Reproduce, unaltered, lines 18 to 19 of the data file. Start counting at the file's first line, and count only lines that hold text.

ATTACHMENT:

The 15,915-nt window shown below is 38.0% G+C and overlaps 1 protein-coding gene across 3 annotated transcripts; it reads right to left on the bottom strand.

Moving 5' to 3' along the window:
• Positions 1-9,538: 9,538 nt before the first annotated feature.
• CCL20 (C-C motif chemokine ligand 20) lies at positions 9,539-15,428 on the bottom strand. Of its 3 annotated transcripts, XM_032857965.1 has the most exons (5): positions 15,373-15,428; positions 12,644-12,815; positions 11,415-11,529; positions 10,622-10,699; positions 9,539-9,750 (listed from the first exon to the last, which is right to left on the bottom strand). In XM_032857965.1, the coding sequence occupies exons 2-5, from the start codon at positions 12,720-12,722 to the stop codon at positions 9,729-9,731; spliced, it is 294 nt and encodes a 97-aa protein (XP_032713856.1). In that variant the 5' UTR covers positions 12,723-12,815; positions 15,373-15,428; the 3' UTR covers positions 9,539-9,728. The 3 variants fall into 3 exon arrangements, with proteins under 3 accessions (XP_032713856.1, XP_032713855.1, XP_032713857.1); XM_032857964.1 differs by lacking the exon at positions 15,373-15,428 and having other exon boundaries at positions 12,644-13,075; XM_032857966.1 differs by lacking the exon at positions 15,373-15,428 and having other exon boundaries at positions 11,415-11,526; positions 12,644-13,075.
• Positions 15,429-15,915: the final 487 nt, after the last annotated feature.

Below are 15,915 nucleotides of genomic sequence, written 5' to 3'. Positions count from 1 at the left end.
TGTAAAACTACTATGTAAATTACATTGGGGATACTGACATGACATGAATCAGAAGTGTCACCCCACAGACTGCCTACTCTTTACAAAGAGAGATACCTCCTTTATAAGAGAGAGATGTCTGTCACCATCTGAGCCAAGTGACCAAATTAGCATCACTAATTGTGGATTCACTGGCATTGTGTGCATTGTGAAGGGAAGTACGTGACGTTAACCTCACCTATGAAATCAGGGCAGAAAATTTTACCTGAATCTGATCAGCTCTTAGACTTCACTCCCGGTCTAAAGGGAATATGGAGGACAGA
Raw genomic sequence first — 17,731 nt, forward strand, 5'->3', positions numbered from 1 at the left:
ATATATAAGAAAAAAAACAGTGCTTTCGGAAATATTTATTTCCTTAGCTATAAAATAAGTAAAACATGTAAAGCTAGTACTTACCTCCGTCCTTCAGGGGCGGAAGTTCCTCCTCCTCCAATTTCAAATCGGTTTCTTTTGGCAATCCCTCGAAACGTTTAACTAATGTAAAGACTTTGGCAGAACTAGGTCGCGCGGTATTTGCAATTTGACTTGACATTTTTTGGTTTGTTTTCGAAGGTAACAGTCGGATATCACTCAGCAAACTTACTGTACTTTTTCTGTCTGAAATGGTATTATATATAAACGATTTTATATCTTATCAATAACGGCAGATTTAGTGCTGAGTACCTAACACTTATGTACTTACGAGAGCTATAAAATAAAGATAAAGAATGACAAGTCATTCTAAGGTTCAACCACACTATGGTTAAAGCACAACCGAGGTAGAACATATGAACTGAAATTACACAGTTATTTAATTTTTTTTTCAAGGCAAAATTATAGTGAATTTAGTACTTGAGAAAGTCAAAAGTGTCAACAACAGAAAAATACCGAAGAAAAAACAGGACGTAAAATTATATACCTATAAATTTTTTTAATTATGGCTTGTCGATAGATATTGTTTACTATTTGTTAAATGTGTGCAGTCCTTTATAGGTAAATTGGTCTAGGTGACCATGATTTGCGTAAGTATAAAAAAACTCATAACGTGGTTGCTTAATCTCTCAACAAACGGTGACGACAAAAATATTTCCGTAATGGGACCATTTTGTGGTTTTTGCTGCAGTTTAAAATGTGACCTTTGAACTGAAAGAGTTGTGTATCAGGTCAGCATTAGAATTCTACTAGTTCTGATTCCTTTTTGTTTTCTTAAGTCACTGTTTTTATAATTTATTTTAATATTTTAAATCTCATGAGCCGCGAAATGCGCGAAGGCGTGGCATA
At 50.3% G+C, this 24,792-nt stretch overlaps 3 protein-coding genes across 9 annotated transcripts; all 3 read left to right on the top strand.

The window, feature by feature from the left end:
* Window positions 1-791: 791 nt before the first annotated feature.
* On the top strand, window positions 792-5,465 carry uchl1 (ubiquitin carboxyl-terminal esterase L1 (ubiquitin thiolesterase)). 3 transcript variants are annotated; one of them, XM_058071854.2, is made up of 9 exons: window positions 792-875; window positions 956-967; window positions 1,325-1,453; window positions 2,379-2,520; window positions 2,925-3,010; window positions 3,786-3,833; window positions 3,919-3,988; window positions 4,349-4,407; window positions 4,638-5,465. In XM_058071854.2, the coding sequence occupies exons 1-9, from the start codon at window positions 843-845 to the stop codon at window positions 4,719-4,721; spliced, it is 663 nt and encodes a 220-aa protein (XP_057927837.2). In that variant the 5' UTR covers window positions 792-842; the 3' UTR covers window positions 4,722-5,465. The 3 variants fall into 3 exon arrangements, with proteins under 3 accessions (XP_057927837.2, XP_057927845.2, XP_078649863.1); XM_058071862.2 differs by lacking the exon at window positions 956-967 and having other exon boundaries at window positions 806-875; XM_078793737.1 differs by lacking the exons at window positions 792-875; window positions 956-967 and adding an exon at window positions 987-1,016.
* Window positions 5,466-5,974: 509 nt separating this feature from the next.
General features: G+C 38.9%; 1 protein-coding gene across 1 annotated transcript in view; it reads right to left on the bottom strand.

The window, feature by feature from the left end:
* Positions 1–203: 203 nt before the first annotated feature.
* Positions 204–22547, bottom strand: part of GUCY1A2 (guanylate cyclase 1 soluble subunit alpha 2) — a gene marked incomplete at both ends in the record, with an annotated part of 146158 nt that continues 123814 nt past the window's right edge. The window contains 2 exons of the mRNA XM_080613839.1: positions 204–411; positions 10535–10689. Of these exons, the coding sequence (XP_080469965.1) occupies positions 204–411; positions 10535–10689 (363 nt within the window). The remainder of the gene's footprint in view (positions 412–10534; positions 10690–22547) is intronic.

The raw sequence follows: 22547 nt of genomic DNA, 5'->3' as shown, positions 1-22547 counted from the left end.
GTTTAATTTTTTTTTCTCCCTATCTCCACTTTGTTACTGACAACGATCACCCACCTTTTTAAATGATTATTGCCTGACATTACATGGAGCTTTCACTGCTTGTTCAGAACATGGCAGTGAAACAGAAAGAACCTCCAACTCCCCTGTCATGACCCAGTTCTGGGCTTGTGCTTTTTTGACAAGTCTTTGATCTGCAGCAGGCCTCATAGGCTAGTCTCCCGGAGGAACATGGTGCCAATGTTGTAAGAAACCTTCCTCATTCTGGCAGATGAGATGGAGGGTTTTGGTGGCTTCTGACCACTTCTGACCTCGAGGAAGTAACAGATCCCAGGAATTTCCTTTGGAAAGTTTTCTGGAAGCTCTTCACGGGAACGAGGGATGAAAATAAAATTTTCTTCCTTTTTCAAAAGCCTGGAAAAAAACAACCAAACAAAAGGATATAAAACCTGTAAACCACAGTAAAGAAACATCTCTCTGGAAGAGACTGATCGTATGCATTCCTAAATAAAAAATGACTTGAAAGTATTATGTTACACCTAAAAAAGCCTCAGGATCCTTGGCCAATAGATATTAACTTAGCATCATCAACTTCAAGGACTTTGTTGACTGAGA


* Positions 204–22547, bottom strand: part of GUCY1A2 (guanylate cyclase 1 soluble subunit alpha 2) — a gene marked incomplete at both ends in the record, with an annotated part of 146158 nt that continues 123814 nt past the window's right edge. The window contains 2 exons of the mRNA XM_080613839.1: positions 204–411; positions 10535–10689. Of these exons, the coding sequence (XP_080469965.1) occupies positions 204–411; positions 10535–10689 (363 nt within the window). The remainder of the gene's footprint in view (positions 412–10534; positions 10690–22547) is intronic.

The raw sequence follows: 22547 nt of genomic DNA, 5'->3' as shown, positions 1-22547 counted from the left end.